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Parents should be 'mad' at no full-time public schools – Skelton-Cline

Parents should be 'mad' at no full-time public schools – Skelton-Cline

‘Honestly Speaking’ radio show host Mr Claude O. Skelton-Cline has called on parents of students attending public schools in the Virgin Islands to voice their concerns over schools not operating at full capacity even as new research shows schools can open with less than 6 feet of social distancing requirements.

‘We need to get vaccinated, teachers, all of the personnel who service the school need to get vaccinated, we are doing a disservice to our children in the public schools,” he said on the March 25, 2021, edition of the Honestly Speaking radio show.

Private schools are operational - Skelton-Cline


“Parents you need to be upset, you need to become mad… for why your children are not in school on a full-time basis,” he said.

Skelton-Cline pointed out that private schools in the VI have been operating under the Ministry of Education with responsibility for public education.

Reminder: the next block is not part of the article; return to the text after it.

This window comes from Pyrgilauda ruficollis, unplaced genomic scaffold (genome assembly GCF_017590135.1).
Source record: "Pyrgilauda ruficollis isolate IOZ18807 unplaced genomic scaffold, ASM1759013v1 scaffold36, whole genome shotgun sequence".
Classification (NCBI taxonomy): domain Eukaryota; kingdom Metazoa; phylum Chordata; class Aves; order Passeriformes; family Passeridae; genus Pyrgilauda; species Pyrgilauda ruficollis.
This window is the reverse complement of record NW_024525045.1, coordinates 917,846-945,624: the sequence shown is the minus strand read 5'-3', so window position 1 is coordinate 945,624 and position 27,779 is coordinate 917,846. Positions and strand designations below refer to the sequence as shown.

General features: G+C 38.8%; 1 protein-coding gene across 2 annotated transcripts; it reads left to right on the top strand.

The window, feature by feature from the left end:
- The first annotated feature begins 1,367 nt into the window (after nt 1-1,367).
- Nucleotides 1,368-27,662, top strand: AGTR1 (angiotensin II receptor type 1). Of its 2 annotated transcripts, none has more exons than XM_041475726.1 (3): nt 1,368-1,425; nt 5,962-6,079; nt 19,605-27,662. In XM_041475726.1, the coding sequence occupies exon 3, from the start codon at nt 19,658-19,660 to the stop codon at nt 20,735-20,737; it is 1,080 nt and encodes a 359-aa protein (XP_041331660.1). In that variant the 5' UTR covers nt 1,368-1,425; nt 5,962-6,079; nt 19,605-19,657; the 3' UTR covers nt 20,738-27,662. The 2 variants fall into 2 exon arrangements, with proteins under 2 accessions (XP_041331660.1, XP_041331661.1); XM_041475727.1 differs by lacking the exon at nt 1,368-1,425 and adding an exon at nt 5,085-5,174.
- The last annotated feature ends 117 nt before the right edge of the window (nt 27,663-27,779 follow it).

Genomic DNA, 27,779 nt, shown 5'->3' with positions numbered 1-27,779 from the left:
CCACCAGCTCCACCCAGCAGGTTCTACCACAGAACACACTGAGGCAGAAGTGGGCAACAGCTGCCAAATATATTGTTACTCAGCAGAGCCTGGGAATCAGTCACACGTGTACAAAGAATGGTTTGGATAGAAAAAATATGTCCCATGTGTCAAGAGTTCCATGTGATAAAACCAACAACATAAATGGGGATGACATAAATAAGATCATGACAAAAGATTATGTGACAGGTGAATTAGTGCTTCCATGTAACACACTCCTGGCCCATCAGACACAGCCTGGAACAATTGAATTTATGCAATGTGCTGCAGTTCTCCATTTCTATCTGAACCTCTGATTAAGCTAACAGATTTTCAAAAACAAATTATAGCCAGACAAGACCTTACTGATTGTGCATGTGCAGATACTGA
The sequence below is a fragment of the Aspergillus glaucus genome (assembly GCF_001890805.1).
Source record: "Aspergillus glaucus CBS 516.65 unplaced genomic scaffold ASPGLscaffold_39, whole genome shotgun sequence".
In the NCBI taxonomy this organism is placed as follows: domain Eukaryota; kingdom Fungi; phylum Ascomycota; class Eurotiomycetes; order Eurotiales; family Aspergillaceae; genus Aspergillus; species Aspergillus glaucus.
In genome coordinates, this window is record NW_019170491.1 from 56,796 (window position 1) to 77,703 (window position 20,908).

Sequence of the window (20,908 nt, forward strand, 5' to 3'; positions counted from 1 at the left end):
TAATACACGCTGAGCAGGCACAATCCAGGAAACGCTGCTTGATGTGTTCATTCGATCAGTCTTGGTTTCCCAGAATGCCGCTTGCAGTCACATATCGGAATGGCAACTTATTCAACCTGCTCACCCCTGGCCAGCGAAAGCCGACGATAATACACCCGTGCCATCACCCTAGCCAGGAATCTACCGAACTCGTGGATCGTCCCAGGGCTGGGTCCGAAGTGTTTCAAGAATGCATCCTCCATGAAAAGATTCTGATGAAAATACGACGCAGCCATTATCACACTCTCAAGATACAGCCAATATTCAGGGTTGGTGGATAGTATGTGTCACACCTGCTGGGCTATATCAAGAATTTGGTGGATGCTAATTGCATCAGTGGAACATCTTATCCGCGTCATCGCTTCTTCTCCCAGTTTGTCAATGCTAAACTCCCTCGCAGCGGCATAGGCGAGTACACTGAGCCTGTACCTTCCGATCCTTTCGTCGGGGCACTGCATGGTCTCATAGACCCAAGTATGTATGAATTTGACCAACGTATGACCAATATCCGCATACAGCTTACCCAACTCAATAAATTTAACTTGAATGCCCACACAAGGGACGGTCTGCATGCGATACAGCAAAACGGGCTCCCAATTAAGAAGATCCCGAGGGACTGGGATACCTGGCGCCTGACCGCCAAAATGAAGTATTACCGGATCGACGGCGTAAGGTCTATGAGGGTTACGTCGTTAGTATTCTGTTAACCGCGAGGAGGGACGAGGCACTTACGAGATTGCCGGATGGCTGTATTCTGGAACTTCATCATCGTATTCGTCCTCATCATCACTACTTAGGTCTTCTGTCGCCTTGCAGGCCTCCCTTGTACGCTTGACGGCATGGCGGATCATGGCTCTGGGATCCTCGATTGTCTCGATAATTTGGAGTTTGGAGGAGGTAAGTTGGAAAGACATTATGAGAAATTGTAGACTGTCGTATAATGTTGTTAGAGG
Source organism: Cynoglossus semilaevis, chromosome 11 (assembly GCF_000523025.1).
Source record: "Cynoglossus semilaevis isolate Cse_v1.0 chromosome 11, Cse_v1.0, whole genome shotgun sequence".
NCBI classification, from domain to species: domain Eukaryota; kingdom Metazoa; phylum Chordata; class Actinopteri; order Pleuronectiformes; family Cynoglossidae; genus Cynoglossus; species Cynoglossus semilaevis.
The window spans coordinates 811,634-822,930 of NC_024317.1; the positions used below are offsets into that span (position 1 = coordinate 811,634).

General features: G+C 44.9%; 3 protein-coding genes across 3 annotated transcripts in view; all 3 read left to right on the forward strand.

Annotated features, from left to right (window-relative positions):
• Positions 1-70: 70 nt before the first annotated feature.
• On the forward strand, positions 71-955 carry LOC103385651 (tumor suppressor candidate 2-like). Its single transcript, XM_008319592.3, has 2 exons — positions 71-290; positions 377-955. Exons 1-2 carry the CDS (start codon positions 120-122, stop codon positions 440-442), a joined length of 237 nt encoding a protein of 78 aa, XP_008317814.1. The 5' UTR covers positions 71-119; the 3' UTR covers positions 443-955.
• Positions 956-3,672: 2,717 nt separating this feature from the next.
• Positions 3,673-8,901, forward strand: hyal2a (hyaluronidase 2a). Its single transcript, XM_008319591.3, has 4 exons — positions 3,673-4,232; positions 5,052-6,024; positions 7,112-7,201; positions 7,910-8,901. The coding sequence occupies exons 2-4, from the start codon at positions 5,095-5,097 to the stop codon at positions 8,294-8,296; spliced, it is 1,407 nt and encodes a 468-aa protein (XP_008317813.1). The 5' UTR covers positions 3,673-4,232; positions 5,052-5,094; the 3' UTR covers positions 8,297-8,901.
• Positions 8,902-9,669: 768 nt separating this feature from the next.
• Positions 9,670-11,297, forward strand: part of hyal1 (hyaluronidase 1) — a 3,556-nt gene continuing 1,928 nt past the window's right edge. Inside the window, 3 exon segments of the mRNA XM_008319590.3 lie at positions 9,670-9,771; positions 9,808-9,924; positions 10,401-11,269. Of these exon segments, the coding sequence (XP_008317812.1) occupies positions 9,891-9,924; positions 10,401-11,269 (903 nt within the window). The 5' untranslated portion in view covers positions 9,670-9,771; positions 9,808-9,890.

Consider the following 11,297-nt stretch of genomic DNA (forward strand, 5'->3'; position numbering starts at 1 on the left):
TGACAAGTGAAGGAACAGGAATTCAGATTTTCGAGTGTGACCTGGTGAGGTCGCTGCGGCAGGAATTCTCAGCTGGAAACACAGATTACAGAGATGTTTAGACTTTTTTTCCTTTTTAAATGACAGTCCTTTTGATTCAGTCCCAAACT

“I am unapologetic on this subject of the education of our children, we are failing a generation. Most of our students don’t have the support systems in place,” he said regarding remote education.

Skelton-Cline further tasked the government to make preparations to utilise the summer months for additional schooling, to make up for time lost as a result of the COVID-19 pandemic.

“We need to be preparing, that summer won’t be summer per normal, these summer months need to be spent where our children are in school,” he said.

Skelton-Cline’s comment came on the heels of a new study that suggest social distancing in learning institutions can be achieved with less than 6 feet of space when using protocols like masks.


Adjusting to the new normal


According to the man of the cloth, the world has changed so authorities need to be planning for the future and not hoping for things to return to normal.

Skelton-Cline’s comment came on the heels of a new study that suggest social distancing in learning institutions can be achieved with less than 6 feet of space when using protocols like masks.

The study, published in Clinical Infectious Diseases, suggests that 3 feet may be just as effective as 6 feet when it comes to safe physical distancing and controlling the spread of COVID-19 among both primary and secondary students and staff.

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